The annual Field School at the Berry Archaeological Site will begin June 2nd, continuing on with work from last year. Last summer, students and faculty targeted two areas of the Berry site for investigation. The first was an open plaza where earlier excavations revealed interesting features and postholes, but lack of time prevented further exploration. Students excavated one large feature and a number of postholes in this plaza area, documenting a previously unrecognized pattern of relatively large, deep postholes. The pattern of these postholes is unlike any previously recorded.
Students Claire Woerner and Shaun Lynch excavating deep postholes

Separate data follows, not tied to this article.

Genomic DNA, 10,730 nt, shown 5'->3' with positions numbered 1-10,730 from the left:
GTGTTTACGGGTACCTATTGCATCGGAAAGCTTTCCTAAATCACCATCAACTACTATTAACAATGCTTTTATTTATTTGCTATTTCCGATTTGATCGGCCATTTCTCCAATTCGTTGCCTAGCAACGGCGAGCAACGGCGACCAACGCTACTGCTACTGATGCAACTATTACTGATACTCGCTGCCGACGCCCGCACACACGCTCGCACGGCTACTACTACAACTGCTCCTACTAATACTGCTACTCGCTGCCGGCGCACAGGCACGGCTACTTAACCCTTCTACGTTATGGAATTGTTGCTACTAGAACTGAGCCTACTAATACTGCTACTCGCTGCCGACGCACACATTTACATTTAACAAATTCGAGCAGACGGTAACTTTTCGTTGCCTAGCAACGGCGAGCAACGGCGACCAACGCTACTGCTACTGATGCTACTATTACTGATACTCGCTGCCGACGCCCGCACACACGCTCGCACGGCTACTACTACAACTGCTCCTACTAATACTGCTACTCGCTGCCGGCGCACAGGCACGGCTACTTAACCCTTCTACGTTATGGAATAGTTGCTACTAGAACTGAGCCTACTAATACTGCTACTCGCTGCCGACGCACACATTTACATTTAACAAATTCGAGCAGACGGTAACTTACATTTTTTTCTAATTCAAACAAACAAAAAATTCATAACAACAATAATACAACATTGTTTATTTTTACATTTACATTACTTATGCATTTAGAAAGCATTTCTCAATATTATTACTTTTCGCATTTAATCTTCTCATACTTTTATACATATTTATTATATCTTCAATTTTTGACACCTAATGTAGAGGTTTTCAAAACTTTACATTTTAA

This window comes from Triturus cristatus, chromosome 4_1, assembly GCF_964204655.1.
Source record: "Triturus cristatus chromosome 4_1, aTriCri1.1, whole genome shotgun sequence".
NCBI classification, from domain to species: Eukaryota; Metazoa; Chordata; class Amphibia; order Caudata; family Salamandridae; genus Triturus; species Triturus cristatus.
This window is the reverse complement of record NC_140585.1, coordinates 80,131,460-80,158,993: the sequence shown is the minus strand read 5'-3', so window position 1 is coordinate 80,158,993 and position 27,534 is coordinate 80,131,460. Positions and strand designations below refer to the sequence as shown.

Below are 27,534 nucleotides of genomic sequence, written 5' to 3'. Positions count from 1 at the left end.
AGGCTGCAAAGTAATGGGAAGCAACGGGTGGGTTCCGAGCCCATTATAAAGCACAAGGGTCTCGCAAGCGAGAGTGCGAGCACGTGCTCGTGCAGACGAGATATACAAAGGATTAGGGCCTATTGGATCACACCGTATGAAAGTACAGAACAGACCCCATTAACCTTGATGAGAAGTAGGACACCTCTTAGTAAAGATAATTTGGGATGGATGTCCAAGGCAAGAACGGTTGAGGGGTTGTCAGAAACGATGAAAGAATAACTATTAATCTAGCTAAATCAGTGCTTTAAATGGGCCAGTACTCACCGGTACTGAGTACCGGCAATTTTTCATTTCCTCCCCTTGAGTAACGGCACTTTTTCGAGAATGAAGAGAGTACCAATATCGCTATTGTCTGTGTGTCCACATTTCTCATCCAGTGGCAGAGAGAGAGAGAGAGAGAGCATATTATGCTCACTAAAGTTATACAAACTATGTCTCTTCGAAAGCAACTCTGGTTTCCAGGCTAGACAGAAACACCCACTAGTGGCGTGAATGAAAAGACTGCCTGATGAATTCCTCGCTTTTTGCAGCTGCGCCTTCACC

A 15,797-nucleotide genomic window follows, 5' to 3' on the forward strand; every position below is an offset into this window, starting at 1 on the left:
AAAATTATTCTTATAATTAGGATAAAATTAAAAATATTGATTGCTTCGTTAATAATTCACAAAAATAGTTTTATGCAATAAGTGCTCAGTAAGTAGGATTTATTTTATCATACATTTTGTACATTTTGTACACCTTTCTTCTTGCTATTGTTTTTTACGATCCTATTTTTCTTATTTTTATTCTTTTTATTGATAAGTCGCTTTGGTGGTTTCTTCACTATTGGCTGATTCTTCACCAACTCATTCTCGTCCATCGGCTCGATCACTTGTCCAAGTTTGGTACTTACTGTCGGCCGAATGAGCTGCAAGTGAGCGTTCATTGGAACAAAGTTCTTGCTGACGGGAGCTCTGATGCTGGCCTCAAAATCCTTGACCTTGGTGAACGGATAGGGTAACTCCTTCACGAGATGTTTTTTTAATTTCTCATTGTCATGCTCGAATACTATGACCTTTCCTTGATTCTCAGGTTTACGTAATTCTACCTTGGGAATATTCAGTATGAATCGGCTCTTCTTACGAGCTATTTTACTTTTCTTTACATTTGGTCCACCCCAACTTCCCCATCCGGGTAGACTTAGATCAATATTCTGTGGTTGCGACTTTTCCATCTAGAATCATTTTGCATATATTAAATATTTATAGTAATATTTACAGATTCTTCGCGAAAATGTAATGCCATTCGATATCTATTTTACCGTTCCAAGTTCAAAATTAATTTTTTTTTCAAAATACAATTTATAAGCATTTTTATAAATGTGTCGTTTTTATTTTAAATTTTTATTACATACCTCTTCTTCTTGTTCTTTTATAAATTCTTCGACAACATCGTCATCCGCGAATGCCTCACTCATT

Students also excavated the southeastern edge of the mound, trying to determine its original placement. The faculty plans to continue excavations this year to better define the exact edges of the mound.
Edge of the mound fill.
Last year, students discovered two unique carved steatite (soapstone) artifacts. One was the head of a mammal figurine, and the other was the headless body of what might be a deer. Unfortunately, the head and body don’t match, but both are highly unusual artifacts. The style and manner of carving on the deer suggest that it might have been carved by one of Pardo’s Spanish soldiers rather than a native Joaran.
More research may help archaeologists determine if this is the case. If so, this would be a rare find. Exploring Joara hopes you can visit or volunteer at the Berry site in 2013 and see what we uncover this year. Please contact us for additional information.